Sanjay Sami has been an intrinsic part of Wes Anderson’s creative process since the release of The Darjeeling Limited (2007), a film that follows three brothers on a soul-searching journey to find their mother following their father's passing. Within Anderson's cast and crew, Sami is widely regarded as a key contributor to the realisation of Anderson's distinctive, and oftentimes, quirky vision. In a 2023 New York Times article by Melena Ryzik, she stated that Sanjay Sami's camera movements are the secret weapon behind Wes Anderson's cinematic charm.
Film Companion spoke to Sami on his collaboration with Anderson for The Wonderful Story of Henry Sugar. The film is the first instalment among four short films that Netflix is producing based on Roald Dahl's short stories. The other three adaptations are The Swan, The Ratcatcher, and Poison.
Here are edited excerpts from the interview:
Film Companion: Can you explain the role of a key grip on a film set?
Sanjay Sami: A key grip is essentially a part of the technical side of filmmaking. Basically, our responsibilities are all forms of camera movement and camera placement, and all forms of non-electrical lighting. It is what we call negative lighting and light shaping. Our job is on the camera movement side of it. Camera placement is, in an ideal world, interpreting what the director and the cinematographer have in their mind and creating the idea, translating the idea of a shot into a physical shot.
The look and feel of the film is entirely up to the director and the cinematographer. Our job is really to facilitate that vision.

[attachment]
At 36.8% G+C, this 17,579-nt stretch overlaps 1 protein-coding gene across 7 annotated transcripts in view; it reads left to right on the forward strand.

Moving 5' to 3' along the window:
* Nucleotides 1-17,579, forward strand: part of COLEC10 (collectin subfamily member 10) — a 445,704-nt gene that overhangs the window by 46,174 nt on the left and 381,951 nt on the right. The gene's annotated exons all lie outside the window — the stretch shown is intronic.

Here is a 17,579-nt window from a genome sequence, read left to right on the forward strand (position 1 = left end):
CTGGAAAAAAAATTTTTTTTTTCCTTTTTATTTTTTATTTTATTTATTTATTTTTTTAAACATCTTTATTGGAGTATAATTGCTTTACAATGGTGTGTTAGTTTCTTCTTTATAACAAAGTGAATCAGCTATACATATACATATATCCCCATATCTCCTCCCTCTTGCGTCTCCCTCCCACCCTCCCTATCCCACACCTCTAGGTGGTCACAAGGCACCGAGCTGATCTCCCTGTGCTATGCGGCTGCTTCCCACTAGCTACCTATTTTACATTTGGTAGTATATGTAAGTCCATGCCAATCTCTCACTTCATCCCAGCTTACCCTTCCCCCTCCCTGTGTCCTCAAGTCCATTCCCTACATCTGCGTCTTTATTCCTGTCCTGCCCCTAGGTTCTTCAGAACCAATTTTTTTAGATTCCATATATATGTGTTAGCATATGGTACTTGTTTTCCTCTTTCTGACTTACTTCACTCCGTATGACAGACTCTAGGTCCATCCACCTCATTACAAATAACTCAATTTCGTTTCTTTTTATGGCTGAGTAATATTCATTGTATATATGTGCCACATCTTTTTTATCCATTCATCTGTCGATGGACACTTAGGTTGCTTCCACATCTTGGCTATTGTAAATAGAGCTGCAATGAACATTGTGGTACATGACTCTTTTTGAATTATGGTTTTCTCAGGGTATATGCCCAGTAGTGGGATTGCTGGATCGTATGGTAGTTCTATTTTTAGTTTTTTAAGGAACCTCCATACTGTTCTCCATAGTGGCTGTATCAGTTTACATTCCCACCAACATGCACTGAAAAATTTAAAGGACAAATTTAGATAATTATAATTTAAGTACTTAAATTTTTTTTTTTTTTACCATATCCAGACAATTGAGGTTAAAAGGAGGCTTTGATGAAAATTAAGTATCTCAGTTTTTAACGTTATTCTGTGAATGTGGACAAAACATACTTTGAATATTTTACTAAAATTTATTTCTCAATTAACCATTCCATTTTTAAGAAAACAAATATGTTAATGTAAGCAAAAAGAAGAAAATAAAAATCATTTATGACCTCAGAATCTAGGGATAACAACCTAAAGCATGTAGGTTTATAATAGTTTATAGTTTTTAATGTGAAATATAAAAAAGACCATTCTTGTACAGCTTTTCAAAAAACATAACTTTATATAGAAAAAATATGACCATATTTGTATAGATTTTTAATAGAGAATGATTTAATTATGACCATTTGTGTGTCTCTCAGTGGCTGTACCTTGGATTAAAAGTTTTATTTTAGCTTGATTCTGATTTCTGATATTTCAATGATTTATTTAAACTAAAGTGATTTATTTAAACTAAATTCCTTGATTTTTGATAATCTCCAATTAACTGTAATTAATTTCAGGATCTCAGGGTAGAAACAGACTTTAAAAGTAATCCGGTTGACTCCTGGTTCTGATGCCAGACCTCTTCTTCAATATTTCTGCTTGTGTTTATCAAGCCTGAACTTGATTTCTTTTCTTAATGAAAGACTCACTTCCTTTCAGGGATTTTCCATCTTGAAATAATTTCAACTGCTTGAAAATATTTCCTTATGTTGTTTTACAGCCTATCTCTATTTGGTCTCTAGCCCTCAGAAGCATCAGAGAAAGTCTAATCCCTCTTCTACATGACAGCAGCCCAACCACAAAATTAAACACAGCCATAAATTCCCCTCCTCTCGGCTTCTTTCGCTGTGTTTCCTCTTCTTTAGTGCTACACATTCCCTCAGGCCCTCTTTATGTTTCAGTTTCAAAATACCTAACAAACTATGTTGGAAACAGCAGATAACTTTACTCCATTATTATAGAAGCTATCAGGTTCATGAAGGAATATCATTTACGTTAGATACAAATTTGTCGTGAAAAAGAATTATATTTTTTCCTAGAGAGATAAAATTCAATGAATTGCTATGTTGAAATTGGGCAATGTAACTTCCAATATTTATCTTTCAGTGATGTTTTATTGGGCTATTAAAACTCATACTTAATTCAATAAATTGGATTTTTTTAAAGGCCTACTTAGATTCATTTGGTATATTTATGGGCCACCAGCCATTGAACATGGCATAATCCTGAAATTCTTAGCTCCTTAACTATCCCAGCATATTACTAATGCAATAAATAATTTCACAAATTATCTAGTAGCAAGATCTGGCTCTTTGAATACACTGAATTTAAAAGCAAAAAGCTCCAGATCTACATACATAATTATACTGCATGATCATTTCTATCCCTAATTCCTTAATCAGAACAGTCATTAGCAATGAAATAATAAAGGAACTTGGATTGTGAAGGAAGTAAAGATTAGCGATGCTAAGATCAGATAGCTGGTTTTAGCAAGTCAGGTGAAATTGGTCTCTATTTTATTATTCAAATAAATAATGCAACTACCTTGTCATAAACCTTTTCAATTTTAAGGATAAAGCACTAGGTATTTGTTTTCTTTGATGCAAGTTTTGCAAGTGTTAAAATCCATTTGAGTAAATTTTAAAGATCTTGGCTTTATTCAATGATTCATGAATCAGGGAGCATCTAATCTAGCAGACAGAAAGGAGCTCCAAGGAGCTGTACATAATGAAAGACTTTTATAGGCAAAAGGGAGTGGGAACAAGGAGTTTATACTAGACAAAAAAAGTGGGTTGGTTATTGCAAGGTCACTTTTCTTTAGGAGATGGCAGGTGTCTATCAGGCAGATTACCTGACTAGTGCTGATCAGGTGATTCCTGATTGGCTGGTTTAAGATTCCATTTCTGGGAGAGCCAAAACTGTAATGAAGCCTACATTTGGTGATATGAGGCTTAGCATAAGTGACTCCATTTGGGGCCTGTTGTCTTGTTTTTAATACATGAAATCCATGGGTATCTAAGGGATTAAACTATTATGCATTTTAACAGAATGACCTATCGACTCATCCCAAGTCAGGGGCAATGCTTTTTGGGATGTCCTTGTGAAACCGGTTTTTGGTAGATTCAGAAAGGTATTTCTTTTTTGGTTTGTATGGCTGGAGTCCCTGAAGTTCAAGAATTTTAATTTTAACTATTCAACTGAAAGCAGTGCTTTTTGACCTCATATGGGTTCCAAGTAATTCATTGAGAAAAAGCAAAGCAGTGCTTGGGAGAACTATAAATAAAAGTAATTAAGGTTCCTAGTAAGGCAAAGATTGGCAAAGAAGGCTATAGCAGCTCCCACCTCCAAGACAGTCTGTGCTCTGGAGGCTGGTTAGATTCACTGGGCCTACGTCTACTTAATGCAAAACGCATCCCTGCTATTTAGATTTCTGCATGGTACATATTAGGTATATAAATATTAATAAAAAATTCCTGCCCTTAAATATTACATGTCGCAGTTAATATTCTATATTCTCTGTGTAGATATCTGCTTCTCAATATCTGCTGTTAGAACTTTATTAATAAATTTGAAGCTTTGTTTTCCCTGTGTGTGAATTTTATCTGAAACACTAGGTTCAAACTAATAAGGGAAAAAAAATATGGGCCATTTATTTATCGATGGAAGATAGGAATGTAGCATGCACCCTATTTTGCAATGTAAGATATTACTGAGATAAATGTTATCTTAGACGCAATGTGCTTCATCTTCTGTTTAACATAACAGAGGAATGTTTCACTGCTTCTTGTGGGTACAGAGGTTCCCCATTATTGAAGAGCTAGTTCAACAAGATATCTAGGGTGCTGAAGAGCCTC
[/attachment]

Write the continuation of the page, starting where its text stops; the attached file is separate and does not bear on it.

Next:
FC: Wes Anderson's films are known for their unique visual style and meticulous attention to detail. Could you share a specific example of a challenging or creative moment on one of his sets where your role as a key grip played a crucial part in bringing his vision to life?
SS: There have been so many! Hundreds of challenges on Wes's films. The last film we did was The Wonderful Story of Henry Sugar, and on that, we had a few shots that required the camera to move through walls that would also move on track.
We had a lot of moving set pieces along with a moving camera. The coordination of all of this – all of them were on track, including the camera, including the set pieces. It was very difficult and had to be meticulously planned. We had multiple people working together to make sure that the shot comes together to work
FC: What aspects of Anderson’s filmmaking process or working style have evolved or remained consistent over the years for you, from your professional perspective?
SS: Well, I think animation films have influenced his style of filmmaking, the way he shoots and directs. In my opinion, he's become a lot more precise. The way the scenes are laid out are far more complex because there's a lot you can do with animation that you can't do in real life. We have to try and figure out ways to make those shots possible in the live-action sphere, because Wes doesn't generally do anything on computers or fix it in post-production. We have to do all of it in camera in real time.
He's definitely gotten more technically challenging; the shots have gotten more technically challenging over the years.
Working with him forces you to come up with solutions for problems that have never existed before. You have to come up with solutions that never existed before.
FC: Are there any interesting anecdotes you would like to share about working on The Wonderful Story of Henry Sugar?
SS: I think part of the challenge was merging these two styles of cinema and theatre together for these particular [short] films because Wes, in many ways, has treated it like a piece of theatre, but with very complex camera moves and also moving set pieces.
It was challenging for the actors because they have a lot of dialogue that they have to learn. … They are either one take or they've got cuts in them. We will do it till we get it right. A lot of them are one takes. But it's not just the fact that it's one take — that's one aspect to it. But it's also the complexity of coordinating so many moving elements, whether it's actors, their dialogues, walls that move, doors that move, scenery that moves in the shot while the camera is moving and while the camera is rolling. It's extremely complex, but very rewarding to do.